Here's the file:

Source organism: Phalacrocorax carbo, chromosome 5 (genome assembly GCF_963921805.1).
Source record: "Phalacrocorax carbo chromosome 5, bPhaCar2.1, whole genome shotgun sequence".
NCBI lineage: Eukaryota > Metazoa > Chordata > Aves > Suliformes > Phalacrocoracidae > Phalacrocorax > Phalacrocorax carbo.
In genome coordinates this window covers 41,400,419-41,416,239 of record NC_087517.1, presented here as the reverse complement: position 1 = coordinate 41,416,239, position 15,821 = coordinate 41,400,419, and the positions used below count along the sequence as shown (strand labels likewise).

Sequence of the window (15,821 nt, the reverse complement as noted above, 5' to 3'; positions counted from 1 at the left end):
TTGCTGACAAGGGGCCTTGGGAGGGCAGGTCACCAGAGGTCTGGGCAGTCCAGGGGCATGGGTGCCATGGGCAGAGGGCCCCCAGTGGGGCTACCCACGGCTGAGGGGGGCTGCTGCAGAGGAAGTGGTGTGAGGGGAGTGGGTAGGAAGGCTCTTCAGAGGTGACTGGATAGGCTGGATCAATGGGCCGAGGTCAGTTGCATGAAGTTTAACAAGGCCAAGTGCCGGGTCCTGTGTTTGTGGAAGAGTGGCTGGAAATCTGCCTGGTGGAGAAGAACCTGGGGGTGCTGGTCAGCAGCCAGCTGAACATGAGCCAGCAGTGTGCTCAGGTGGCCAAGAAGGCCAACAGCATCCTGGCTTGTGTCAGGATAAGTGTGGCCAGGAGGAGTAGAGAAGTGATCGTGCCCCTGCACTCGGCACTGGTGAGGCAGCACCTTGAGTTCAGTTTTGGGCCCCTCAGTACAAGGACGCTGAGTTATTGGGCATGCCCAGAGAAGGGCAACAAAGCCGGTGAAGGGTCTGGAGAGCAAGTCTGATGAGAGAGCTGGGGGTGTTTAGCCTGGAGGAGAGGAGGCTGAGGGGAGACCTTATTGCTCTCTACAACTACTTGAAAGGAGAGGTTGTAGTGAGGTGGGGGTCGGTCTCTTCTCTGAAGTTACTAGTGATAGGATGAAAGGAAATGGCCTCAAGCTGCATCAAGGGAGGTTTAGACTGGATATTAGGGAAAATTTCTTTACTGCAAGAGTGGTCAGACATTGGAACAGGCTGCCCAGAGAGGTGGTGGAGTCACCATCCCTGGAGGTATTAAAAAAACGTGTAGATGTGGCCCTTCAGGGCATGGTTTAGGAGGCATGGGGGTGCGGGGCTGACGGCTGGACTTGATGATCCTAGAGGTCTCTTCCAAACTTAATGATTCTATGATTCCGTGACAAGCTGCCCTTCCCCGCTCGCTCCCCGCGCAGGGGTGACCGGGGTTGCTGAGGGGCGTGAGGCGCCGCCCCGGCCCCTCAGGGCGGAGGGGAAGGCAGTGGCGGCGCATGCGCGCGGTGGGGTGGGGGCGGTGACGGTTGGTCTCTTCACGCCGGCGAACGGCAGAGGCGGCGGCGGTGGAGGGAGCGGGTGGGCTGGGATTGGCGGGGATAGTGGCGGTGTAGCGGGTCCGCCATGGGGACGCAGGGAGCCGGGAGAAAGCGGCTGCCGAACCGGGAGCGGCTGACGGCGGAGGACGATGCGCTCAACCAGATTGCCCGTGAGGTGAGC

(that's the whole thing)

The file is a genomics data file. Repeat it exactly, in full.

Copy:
Source organism: Phalacrocorax carbo, chromosome 5 (genome assembly GCF_963921805.1).
Source record: "Phalacrocorax carbo chromosome 5, bPhaCar2.1, whole genome shotgun sequence".
NCBI lineage: Eukaryota > Metazoa > Chordata > Aves > Suliformes > Phalacrocoracidae > Phalacrocorax > Phalacrocorax carbo.
In genome coordinates this window covers 41,400,419-41,416,239 of record NC_087517.1, presented here as the reverse complement: position 1 = coordinate 41,416,239, position 15,821 = coordinate 41,400,419, and the positions used below count along the sequence as shown (strand labels likewise).

Sequence of the window (15,821 nt, the reverse complement as noted above, 5' to 3'; positions counted from 1 at the left end):
TTGCTGACAAGGGGCCTTGGGAGGGCAGGTCACCAGAGGTCTGGGCAGTCCAGGGGCATGGGTGCCATGGGCAGAGGGCCCCCAGTGGGGCTACCCACGGCTGAGGGGGGCTGCTGCAGAGGAAGTGGTGTGAGGGGAGTGGGTAGGAAGGCTCTTCAGAGGTGACTGGATAGGCTGGATCAATGGGCCGAGGTCAGTTGCATGAAGTTTAACAAGGCCAAGTGCCGGGTCCTGTGTTTGTGGAAGAGTGGCTGGAAATCTGCCTGGTGGAGAAGAACCTGGGGGTGCTGGTCAGCAGCCAGCTGAACATGAGCCAGCAGTGTGCTCAGGTGGCCAAGAAGGCCAACAGCATCCTGGCTTGTGTCAGGATAAGTGTGGCCAGGAGGAGTAGAGAAGTGATCGTGCCCCTGCACTCGGCACTGGTGAGGCAGCACCTTGAGTTCAGTTTTGGGCCCCTCAGTACAAGGACGCTGAGTTATTGGGCATGCCCAGAGAAGGGCAACAAAGCCGGTGAAGGGTCTGGAGAGCAAGTCTGATGAGAGAGCTGGGGGTGTTTAGCCTGGAGGAGAGGAGGCTGAGGGGAGACCTTATTGCTCTCTACAACTACTTGAAAGGAGAGGTTGTAGTGAGGTGGGGGTCGGTCTCTTCTCTGAAGTTACTAGTGATAGGATGAAAGGAAATGGCCTCAAGCTGCATCAAGGGAGGTTTAGACTGGATATTAGGGAAAATTTCTTTACTGCAAGAGTGGTCAGACATTGGAACAGGCTGCCCAGAGAGGTGGTGGAGTCACCATCCCTGGAGGTATTAAAAAAACGTGTAGATGTGGCCCTTCAGGGCATGGTTTAGGAGGCATGGGGGTGCGGGGCTGACGGCTGGACTTGATGATCCTAGAGGTCTCTTCCAAACTTAATGATTCTATGATTCCGTGACAAGCTGCCCTTCCCCGCTCGCTCCCCGCGCAGGGGTGACCGGGGTTGCTGAGGGGCGTGAGGCGCCGCCCCGGCCCCTCAGGGCGGAGGGGAAGGCAGTGGCGGCGCATGCGCGCGGTGGGGTGGGGGCGGTGACGGTTGGTCTCTTCACGCCGGCGAACGGCAGAGGCGGCGGCGGTGGAGGGAGCGGGTGGGCTGGGATTGGCGGGGATAGTGGCGGTGTAGCGGGTCCGCCATGGGGACGCAGGGAGCCGGGAGAAAGCGGCTGCCGAACCGGGAGCGGCTGACGGCGGAGGACGATGCGCTCAACCAGATTGCCCGTGAGGTGAGC